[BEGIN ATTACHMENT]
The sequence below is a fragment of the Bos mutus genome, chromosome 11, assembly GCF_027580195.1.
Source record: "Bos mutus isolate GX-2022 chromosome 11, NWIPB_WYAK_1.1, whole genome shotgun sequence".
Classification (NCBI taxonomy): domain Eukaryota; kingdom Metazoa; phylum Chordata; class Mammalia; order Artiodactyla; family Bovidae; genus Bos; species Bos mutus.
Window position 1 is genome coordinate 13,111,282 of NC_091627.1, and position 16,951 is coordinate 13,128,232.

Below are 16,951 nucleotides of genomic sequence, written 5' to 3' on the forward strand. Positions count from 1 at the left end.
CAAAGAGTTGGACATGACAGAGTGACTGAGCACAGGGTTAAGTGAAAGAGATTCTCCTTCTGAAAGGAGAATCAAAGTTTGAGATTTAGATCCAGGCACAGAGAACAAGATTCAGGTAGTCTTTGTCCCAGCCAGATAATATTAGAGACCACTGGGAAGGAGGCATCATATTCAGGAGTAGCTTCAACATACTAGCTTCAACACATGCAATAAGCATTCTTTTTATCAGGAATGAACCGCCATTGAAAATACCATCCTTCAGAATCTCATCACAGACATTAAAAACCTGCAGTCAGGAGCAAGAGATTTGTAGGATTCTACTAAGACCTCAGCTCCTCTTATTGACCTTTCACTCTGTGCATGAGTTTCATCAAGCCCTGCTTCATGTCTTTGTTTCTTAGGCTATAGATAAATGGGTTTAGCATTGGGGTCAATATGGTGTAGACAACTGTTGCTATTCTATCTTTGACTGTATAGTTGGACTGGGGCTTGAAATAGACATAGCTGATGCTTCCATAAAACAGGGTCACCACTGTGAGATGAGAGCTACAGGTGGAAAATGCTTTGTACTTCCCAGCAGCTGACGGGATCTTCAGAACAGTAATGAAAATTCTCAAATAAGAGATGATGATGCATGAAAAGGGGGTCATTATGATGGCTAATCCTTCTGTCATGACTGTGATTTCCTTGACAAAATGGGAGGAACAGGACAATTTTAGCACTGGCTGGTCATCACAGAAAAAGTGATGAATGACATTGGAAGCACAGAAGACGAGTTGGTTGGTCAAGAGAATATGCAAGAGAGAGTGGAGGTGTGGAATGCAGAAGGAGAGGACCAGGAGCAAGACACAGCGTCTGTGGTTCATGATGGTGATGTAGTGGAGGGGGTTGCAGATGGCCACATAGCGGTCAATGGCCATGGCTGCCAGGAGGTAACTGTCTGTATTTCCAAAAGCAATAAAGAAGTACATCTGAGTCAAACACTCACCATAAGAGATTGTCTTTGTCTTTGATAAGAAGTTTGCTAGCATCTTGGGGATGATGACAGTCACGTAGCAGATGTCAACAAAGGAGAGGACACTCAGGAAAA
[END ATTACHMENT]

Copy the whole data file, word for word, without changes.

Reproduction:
The sequence below is a fragment of the Bos mutus genome, chromosome 11, assembly GCF_027580195.1.
Source record: "Bos mutus isolate GX-2022 chromosome 11, NWIPB_WYAK_1.1, whole genome shotgun sequence".
Classification (NCBI taxonomy): domain Eukaryota; kingdom Metazoa; phylum Chordata; class Mammalia; order Artiodactyla; family Bovidae; genus Bos; species Bos mutus.
Window position 1 is genome coordinate 13,111,282 of NC_091627.1, and position 16,951 is coordinate 13,128,232.

Below are 16,951 nucleotides of genomic sequence, written 5' to 3' on the forward strand. Positions count from 1 at the left end.
CAAAGAGTTGGACATGACAGAGTGACTGAGCACAGGGTTAAGTGAAAGAGATTCTCCTTCTGAAAGGAGAATCAAAGTTTGAGATTTAGATCCAGGCACAGAGAACAAGATTCAGGTAGTCTTTGTCCCAGCCAGATAATATTAGAGACCACTGGGAAGGAGGCATCATATTCAGGAGTAGCTTCAACATACTAGCTTCAACACATGCAATAAGCATTCTTTTTATCAGGAATGAACCGCCATTGAAAATACCATCCTTCAGAATCTCATCACAGACATTAAAAACCTGCAGTCAGGAGCAAGAGATTTGTAGGATTCTACTAAGACCTCAGCTCCTCTTATTGACCTTTCACTCTGTGCATGAGTTTCATCAAGCCCTGCTTCATGTCTTTGTTTCTTAGGCTATAGATAAATGGGTTTAGCATTGGGGTCAATATGGTGTAGACAACTGTTGCTATTCTATCTTTGACTGTATAGTTGGACTGGGGCTTGAAATAGACATAGCTGATGCTTCCATAAAACAGGGTCACCACTGTGAGATGAGAGCTACAGGTGGAAAATGCTTTGTACTTCCCAGCAGCTGACGGGATCTTCAGAACAGTAATGAAAATTCTCAAATAAGAGATGATGATGCATGAAAAGGGGGTCATTATGATGGCTAATCCTTCTGTCATGACTGTGATTTCCTTGACAAAATGGGAGGAACAGGACAATTTTAGCACTGGCTGGTCATCACAGAAAAAGTGATGAATGACATTGGAAGCACAGAAGACGAGTTGGTTGGTCAAGAGAATATGCAAGAGAGAGTGGAGGTGTGGAATGCAGAAGGAGAGGACCAGGAGCAAGACACAGCGTCTGTGGTTCATGATGGTGATGTAGTGGAGGGGGTTGCAGATGGCCACATAGCGGTCAATGGCCATGGCTGCCAGGAGGTAACTGTCTGTATTTCCAAAAGCAATAAAGAAGTACATCTGAGTCAAACACTCACCATAAGAGATTGTCTTTGTCTTTGATAAGAAGTTTGCTAGCATCTTGGGGATGATGACAGTCACGTAGCAGATGTCAACAAAGGAGAGGACACTCAGGAAAA